More than a year after the pandemic forced it to close, and shy of his 20th anniversary as a Hollywood star, Amoeba Music’s music retail store was reinstated at its new location Thursday morning.
The moment, marked by cutting the coveted jumbo tape, happened just before 11 am on Hollywood Boulevard and Argyle Avenue. A line of perennial young shoppers, most of them masked shoppers, many of whom had been waiting early in the morning to enter Valhalla music, extended south below Argyle and around the building. The queue stayed this way for hours.
Alonzo Vasquez, who drove from the Central Valley with his friends to shop, said: “The epidemic has been cruel to everyone, so I feel this will lift the spirits and bring joy again.” His mission: Track anything on LP by Los Angeles-based group Psych-punk Osees.
“I feel it will normalize times.” He said, the lower half of his face is obscured by his face mask.
“We have been waiting for a year,” said Keri Barta, a resident of Silver Lake, who was near the entrance at the doorstep. Until COVID-19, visiting an amoeba was part of the weekly rituals of her and her companion Jason Yates. “It was a big hole in our lives.”
As the line attests, the same was true of many Angelenos, especially store employees. In mid-March, management summoned many of Amoeba’s 200 employees who had become unemployed by the lockdown, and on Thursday they helped dozens of enthusiastic customers explore 23,000 square feet of retail space in the store.
If, from an outside point of view, the reopening of Amoeba appears to have attracted great attention given that the California retailer only has two other stores – and you can buy anything you want online – then the reopening of Los Angeles is a moment for one of the world’s hottest music centers.
The multitude of artists, music producers, music supervisors (Netflix is one block away), studio architects, and most importantly, millions of fluffy fans with social media accounts whose moves will help define the sound of tomorrow’s music, Hollywood has had some kind of retail store. Huge has been in the area since Wallich’s Music City opened at Sunset and Vine in the early 1940’s. Amoeba took over the role after Tower Records’ sunset shop Closed in the middle of the twentieth centuryAnd the new site confirms his condition.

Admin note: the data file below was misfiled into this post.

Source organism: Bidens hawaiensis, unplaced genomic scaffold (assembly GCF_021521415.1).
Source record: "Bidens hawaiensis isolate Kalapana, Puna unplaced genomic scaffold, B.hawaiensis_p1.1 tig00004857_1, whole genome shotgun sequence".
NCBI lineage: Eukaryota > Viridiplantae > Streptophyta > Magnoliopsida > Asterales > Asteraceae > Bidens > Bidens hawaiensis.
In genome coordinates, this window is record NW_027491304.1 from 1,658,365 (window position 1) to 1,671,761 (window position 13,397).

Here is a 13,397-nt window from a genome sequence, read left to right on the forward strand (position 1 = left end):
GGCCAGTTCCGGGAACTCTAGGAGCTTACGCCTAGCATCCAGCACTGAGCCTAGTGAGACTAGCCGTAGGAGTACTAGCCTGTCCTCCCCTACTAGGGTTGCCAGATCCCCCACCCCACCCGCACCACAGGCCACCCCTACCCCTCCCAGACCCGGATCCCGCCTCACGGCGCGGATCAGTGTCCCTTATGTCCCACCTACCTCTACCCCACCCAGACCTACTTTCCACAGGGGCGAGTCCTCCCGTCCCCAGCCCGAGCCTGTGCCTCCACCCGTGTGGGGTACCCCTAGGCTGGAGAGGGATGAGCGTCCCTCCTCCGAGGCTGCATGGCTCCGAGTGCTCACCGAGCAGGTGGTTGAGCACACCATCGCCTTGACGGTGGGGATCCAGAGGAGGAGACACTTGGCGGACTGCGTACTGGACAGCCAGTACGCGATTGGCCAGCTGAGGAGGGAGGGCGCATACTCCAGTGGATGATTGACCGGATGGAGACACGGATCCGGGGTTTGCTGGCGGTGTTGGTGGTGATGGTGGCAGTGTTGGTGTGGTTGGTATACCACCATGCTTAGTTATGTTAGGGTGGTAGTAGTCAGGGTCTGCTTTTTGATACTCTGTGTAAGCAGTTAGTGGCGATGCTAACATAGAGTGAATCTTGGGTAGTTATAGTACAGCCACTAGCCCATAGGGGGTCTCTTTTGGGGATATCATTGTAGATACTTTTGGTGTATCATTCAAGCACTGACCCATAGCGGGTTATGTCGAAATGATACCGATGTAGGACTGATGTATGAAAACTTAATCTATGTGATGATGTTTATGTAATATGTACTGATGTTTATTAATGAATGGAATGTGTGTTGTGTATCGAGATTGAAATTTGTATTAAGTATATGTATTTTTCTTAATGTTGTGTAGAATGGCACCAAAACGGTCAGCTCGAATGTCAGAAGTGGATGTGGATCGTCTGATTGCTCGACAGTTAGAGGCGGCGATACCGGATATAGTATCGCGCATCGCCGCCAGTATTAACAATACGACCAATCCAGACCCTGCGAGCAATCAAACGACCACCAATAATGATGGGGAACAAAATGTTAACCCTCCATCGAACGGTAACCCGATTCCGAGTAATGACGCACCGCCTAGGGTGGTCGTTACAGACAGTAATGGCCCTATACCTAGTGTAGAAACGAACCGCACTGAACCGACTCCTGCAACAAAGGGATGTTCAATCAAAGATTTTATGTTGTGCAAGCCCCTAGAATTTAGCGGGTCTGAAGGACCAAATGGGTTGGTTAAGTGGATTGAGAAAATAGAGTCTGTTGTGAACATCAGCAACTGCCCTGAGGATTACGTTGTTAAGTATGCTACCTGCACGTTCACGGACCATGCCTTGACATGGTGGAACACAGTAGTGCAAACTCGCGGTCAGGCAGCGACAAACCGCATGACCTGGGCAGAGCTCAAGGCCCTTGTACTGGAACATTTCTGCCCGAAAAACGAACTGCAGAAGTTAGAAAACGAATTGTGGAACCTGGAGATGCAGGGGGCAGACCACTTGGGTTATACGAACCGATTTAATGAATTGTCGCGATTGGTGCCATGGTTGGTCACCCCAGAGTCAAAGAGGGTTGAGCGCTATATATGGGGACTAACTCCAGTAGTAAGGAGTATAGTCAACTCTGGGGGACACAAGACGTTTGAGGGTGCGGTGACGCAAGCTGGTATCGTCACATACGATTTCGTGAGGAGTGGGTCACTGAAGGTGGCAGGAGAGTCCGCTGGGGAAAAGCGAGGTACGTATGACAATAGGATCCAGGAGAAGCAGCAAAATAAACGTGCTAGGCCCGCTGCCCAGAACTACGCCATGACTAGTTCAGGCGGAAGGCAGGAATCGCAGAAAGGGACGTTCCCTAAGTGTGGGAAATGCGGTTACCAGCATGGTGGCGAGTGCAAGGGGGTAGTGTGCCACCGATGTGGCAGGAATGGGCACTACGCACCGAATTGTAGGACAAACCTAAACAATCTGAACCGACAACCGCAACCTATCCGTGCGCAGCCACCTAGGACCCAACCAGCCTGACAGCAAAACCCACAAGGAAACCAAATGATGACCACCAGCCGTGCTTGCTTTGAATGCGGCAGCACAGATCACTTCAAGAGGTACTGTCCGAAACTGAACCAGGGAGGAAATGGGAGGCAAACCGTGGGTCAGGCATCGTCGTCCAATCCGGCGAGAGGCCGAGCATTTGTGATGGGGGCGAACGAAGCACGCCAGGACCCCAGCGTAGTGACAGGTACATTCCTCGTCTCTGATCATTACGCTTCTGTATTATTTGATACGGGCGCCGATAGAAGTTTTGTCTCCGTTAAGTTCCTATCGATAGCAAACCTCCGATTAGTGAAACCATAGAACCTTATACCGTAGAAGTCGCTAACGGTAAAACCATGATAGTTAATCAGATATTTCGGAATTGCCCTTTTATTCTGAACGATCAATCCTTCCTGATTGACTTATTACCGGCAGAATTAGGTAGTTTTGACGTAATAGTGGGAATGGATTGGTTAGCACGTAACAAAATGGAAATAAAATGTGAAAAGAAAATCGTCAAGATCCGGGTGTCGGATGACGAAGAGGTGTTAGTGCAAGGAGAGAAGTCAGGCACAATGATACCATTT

Thursday shoppers entered the store greeting dozens of lanes filled with products: T-shirts, turntables, collectibles, books, posters, posters, pins – and of course hundreds of thousands of albums, CDs, tapes, 7-inch singles and 78-rpm records. Rows of vinyl and new and used display shelves showcase new versions. Halfway to the store, the lower level consumes about five steps down the back half. It mostly contains CDs.
One of the implications of the music retail market in 2021 is the amount of space allocated to vinyl and merchandise at the expense of CDs. The long-dominant physical form was designed to replace less profitable and more difficult vinyl starting in the early 1980s and remained the best-selling physical form until last year, when vinyl sales surpassed CD sales for the first time in decades.
Mark Weinstein, co-owner of Variety said last week, “Sure, DVDs and CDs don’t get as many premium locations as they did at the other store, and vinyl is sure to be on display.”
The live stage is located in the store in the southwest corner of the room, and centered around the same wallpaper designed by Shepard Fairey and used at Sunset. Co-owner Jim Henderson, who helped cut the red tape on Thursday, said the store’s schedule for collections will be determined according to safety standards. He did not want to speculate when the live groups would return.